Step 4: COUNTERS & SINKS Let the kitchen be first, clear the countertops, spray the counters and sink, wipe, and replace items to the counter. Move on to the bathrooms doing the same: clear, spray, wipe, replace.
Step 5: TOILETS, SHOWERS, & TUBS Start with putting cleaner on each of these surfaces in the entire home. By the time you get to the end you are ready to clean the first surface you put cleaner on. Don’t be afraid to use some good elbow grease to be sure to get those hard places. The more often you clean these areas, the easier they are to clean.
Step 6: SWEEP & VACUUM I’m a fan of sweeping hardwood, laminate, and tile. There is just something about moving a broom across a floor that I love. And the lines a vacuum makes on carpet? Yes, please! A good rule of thumb here is for every person that lives in your home, that is how many times a week you should sweep and vacuum. Just you? Easy, once a week. You and a roommate? Twice a week should do it. You, a spouse, 2 kids, and a dog? 5 times a week. At that point, a once over every day would be a good habit to build.
Step 7: MOP Find the best product for the type of floor that you will be mopping, get a good mop, and go to town! This is another area of the home that is easier the more often you do it. And remember to spot mop when there are big spills.
I hope this simple 7 step process helps you to get through cleaning your home in a more efficient way. It sure has helped me.
While the majority of us are practicing social distancing by leaving our homes only when necessary we could use some creative ways to interact with others. Here are some games you can play via FaceTime or other live interactive video chats. This is not sponsored in anyway, just my little brain and some photos from Amazon.com.
This first group can be played even without the actual game.
Pictionary The Game Gal has an easy way to play without the game. Even the kids can participate with this one. If they can’t read yet but can draw, just have someone else whisper the word to them.
2. Guesstures Okay, this is really charades. Totally playable without the boxed game. You can play similarly to Pictionary. Instead of drawing the word or phrase, you act it out.
3. Scattergories This is one of my favorites because I love words. Sure it would be easier to play this game with the categories and special die but I found this category generator and everyone can just write down their answers on a piece of paper.
The next batch are games that you will want either one game total or one game for each household playing.
5. Trivial Pursuit There are so many different versions of this game! You’ll need one house to have a version. To be a little interactive, if each house has a standard die to roll, each player can at least roll their own turn even if someone else is moving their piece for them. What a great way to use your brain too! I’m thinking for our older kids here!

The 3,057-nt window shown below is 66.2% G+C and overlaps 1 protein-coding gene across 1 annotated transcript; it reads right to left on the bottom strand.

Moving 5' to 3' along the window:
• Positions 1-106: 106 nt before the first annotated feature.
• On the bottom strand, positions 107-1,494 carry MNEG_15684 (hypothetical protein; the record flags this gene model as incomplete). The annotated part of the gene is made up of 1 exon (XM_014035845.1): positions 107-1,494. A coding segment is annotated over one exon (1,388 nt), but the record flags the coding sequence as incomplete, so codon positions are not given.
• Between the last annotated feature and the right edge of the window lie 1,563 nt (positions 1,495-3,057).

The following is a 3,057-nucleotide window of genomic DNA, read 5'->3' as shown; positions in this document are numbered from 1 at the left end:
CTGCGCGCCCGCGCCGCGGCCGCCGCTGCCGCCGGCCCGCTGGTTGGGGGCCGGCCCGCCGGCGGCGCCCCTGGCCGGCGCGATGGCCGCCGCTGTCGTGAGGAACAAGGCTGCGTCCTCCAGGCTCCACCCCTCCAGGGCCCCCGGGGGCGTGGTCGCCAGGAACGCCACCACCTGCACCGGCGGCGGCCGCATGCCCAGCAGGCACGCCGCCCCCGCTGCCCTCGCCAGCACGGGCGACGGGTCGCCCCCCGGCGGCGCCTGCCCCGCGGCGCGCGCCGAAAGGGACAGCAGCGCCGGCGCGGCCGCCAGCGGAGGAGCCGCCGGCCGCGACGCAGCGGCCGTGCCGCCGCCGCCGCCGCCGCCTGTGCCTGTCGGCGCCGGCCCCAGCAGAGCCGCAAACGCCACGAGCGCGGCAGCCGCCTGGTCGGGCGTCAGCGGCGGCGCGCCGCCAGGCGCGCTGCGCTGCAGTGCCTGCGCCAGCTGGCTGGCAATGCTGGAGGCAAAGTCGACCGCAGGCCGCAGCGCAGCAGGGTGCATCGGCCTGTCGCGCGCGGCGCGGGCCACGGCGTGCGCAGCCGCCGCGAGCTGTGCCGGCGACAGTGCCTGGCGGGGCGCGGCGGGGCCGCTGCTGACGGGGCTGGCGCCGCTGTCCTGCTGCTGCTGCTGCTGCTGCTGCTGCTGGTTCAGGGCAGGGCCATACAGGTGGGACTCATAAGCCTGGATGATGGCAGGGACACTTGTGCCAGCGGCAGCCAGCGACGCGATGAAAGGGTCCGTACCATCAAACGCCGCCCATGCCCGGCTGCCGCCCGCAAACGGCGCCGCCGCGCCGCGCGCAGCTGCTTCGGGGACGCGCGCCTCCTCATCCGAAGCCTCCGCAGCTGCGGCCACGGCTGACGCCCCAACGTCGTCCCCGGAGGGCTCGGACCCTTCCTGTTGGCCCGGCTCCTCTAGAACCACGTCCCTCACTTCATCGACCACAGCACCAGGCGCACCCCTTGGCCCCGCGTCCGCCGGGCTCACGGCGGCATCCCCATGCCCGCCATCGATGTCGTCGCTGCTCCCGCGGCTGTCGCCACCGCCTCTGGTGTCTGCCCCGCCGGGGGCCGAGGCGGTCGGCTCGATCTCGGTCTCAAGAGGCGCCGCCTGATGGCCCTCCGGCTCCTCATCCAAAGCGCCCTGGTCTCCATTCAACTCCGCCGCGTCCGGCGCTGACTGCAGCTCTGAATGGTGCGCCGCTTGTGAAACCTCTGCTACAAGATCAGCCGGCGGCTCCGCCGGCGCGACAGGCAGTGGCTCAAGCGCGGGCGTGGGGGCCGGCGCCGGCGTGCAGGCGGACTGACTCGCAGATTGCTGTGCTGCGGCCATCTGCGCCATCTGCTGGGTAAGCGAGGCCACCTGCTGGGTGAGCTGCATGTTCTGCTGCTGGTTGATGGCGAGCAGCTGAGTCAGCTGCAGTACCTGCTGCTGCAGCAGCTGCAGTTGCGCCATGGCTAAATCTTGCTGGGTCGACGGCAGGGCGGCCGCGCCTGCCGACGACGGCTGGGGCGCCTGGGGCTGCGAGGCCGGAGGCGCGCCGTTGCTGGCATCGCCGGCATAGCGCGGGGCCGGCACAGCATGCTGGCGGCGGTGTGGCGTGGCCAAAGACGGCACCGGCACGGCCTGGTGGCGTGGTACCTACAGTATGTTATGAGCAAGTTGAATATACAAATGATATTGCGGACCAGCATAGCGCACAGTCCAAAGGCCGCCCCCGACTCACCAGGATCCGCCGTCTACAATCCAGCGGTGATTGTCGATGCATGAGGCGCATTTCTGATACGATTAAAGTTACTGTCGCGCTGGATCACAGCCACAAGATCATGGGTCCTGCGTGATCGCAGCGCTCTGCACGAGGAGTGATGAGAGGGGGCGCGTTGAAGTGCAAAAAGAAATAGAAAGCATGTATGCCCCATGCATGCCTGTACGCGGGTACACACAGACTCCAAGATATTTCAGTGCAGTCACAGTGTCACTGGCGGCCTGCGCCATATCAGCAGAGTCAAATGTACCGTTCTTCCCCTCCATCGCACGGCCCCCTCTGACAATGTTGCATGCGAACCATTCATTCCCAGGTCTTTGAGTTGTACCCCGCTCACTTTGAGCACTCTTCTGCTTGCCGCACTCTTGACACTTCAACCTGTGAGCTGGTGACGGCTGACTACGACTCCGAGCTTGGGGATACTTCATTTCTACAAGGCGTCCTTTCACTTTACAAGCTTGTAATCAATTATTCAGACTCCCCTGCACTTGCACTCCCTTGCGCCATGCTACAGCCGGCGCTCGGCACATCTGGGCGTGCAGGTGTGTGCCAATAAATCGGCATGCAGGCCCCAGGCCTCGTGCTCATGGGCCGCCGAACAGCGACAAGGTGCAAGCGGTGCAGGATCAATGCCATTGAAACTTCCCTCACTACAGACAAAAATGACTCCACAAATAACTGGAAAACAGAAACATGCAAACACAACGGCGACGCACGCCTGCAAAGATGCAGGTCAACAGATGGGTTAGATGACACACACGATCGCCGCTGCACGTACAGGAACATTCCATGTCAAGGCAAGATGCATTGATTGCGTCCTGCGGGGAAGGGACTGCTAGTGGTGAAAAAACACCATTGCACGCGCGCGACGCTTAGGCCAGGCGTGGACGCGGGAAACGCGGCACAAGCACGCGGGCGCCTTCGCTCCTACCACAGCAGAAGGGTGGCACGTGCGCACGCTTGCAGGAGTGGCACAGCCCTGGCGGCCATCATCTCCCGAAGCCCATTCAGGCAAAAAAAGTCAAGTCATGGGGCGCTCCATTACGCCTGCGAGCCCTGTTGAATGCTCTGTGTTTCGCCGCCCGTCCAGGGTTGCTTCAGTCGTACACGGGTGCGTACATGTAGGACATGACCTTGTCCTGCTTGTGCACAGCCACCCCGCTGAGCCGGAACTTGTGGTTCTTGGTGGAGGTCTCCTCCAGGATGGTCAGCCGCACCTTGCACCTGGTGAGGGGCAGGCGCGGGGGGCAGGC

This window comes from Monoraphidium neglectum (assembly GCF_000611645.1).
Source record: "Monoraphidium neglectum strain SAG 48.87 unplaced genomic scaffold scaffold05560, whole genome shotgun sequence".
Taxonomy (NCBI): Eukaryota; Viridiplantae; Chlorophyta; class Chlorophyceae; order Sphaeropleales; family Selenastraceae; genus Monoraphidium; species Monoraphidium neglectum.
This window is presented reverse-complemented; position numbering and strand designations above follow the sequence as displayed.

6. Battleship Both players will need their own game but it will be played the same way as if you were sitting together! “You sank my battleship!” will be yelled from houses across the world! 😉
7. Guess Who? This classic game will be so fun to play on FaceTime! Both players need their own boards and then it’s all “does your player have glasses” and “does your player wear a hat” for the rest of the game.
8. Apples to Apples This one will take a little bit of creativity and a set of cards at each house playing. Several people in each house and maybe even several houses playing together would be the most fun with this game.
9. Boggle This was a favorite of mine with my grandparents. One household can have the game and everyone can write their own words wherever they are!
10. Word Games I have no image for this but think back to your summer camp and road trips.
Years ago I asked my client to take the things we had put in a specific box to their homes around the house. They were items that we found in one area that she wanted to keep but that didn’t belong in that area.
As she picked up the box she said, “I’m off on my walkabout.” And the term was officially coined. I’ve changed it to also be used as a noun, and thus, the walkabout bin/bag/box was born.
As you may have gathered, then, a walkabout is a bag that is used to hold any item that you want to keep but that doesn’t belong in the area you are working in.
Here’s an example. Let’s say you are working in your pantry. You’ve pulled everything out, have sorted like with like, and are making decisions on what you want to keep, toss, and donate. You pick up your son’s favorite toy car (that he’s been looking for for weeks, by the way). YES, you are keeping that toy but NO it doesn’t belong in the pantry. So this play toy goes into the walkabout bag. Then you find an important receipt, a hair tie, and that other flip flop. All things you decide you want to keep, but not in the pantry. Into the walkabout bag they go.
After you have gone through all of the contents of your pantry, it’s time to do your walkabout, taking each of those items to their appropriate home. Sometimes these items will go into a pile until you can deal with those areas (you can’t actually do it all at the same time) and that’s perfectly fine. The goal here is to stay on task and finish the pantry.
The walkabout bag prevents the “I got nothing done today” distractions that come from taking each individual item where it belongs each time you find something that you want to keep but belongs somewhere else in the house. (Even that sentence got me distracted – haha!) Again, the goal is to stay on task. When one area is done, you can move on to the next!
Go tackle a drawer or two with your trusty Walkabout bag by your side!